Stars and teams make debut on biggest junior stage

November 5, 2021

The FIH Hockey Women’s Junior World Cup, South Africa 2021 springs into action on 5 December. This will be a momentous occasion for hockey as it will be the first Hockey World Cup event to take place on African soil.

The 16 teams taking part will provide a first introduction for many of the future stars of the game as some of the best U21 athletes in the world will compete for the title. For others, who have competed this year at the Olympic Games Tokyo 2020, it is an opportunity to use that experience to guide their teams to the podium.

One such player is Spain’s Laura Barrios who earlier this month on the FIH Hockey Pod said: ‘In Tokyo I got very nervous ahead of the games and the senior players supported me. In South Africa, my role will change and I will be the one supporting the less experienced players.’

South Africa’s Onthatile Zulu has similar thoughts. ‘The responsibility to lead by example is a little bit overwhelming,' she says, speaking of her experience at the Olympic Games.

‘I have to be the best version of myself to help the other players. There were two of us at the Olympic Games who will now be at the World Cup and we experienced the highest calibre of hockey ever. We want to be playing at the highest level we possibly can as a junior side too and to showcase our skill set and our ability to play at that level.’

Barrios and Zulu will find themselves facing each other in the pool rounds as Spain and South Africa are in Pool D, along with Germany and USA. Of those teams, Germany has the strongest record at this event, with a gold (1989), silver (20050 and bronze (1993). Spain finished fourth at the most recent edition in 2016, while USA and South Africa have only managed a seventh and sixth place finish respectively. However, this is a very open pool this time around. South Africa have home advantage, while USA have the rising talents of Hope Rose and Charlotte de Vries – who shone at the Junior Pan American Championships – at their disposal.

Reigning champions Argentina are joined by India, Japan and Russia in Pool C. However, despite their strong record at this event, Las Leoncitas struggled to qualify for this event. They finished out of the medals at the Junior Pan American Championships and were handed a place at the Junior World Cup based on the ranking of their senior team following the withdrawal of Australia and New Zealand due to pandemic restrictions.

India will come to the event with the confidence inspired by their senior women’s team performance at the Olympic Games Tokyo 2020. The Junior Eves won bronze in 2013 and will hope to make the podium this time around.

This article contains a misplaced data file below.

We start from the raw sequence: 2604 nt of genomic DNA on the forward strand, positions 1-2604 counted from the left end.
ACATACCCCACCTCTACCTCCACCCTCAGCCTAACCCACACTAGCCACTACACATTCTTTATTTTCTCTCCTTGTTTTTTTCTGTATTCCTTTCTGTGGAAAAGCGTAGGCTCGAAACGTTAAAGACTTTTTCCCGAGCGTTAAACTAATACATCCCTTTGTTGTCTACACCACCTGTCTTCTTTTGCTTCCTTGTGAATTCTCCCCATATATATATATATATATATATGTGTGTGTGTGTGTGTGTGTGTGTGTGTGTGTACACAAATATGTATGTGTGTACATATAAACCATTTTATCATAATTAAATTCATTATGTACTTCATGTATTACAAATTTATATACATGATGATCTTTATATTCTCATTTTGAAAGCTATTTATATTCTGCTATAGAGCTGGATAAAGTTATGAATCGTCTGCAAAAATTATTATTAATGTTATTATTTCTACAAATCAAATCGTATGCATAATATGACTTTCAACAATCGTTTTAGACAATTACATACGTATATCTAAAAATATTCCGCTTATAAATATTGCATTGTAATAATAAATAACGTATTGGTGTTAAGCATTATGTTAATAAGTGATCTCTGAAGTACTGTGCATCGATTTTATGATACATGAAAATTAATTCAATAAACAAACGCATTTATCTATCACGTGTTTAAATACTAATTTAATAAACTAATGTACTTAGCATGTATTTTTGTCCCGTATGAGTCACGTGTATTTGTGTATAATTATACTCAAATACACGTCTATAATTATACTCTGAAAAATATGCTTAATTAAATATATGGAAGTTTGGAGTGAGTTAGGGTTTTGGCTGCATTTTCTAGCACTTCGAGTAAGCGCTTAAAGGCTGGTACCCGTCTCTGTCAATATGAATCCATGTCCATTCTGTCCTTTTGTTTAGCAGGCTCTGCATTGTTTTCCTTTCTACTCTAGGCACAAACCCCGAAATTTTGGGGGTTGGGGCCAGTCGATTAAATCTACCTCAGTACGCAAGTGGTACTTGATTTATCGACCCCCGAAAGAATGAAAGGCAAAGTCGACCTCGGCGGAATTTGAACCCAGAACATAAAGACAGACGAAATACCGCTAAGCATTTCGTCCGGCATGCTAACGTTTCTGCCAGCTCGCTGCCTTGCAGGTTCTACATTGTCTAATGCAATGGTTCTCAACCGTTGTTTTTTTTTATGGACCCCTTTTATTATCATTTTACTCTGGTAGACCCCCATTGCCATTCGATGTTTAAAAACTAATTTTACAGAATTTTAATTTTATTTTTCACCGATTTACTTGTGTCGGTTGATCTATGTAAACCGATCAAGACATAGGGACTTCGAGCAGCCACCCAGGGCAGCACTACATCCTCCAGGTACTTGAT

Both India and Japan were nominated to compete at the Junior World Cup by the Asian Hockey Federation after the 2021 Junior Asia Cup was cancelled. This will be Japan’s second appearance at the event, and they will be hoping to build on the ninth place they achieved in 2016.

On their journey to Potchefstroom, Russia beat Ireland, France and Russia at the EuroHockey Junior Championships. These results will have given the team a real taste for success and expect match-winning performances from Svetlana Eroshina and captain Mariia Bordolimova.

With a two top place in the pools the only way to secure qualification through to the quarter-finals, each pool will be closely fought, and Pool B will certainly see some fiercely competitive matches. Belgium and England will both be hopeful of topping the pool but in Uruguay and Canada they will face two very tough encounters. Uruguay are debutants at this event but the hunger to make their country proud burns fiercely in the South American team.

And Canada come to Potchefstroom with confidence high after they won the junior Pan American Championships for the first time in their history. Both Pan Am teams have had a taste of making history and would like more of the same.

In all the Pools players will be experiencing playing teams they are not used to. talking to athletes, one of the joys of international competition is learning how to compete against different styles of play and to be immersed in different cultures. In Pool A, European teams the Netherlands and Ireland will face the very different style of play of Korea and Zimbabwe. For Ireland this is a huge step into the unknown but, says captain Caitlin Sherin, it is one the Irish team are looking forward to.

Korea have a great history at the Junior World Cup. They were gold medallists in 2001 and 2005 as well as winning silver in 1989 and bronze in 2009. Along with India and Japan, this time they were nominated by the Asian Hockey Federation and will want to grasp the opportunity to add to their medal tally.

The Netherlands team at Potchefstroom have the weight of history on their shoulders. The Dutch team have only failed to reach the podium on three occasions. They have gold medals from 1997, 2009 and 2013, along with a silver (2016) and bronze (2005). With their senior women’s side dominating world hockey at the moment, expect a strong showing from the junior Oranje.



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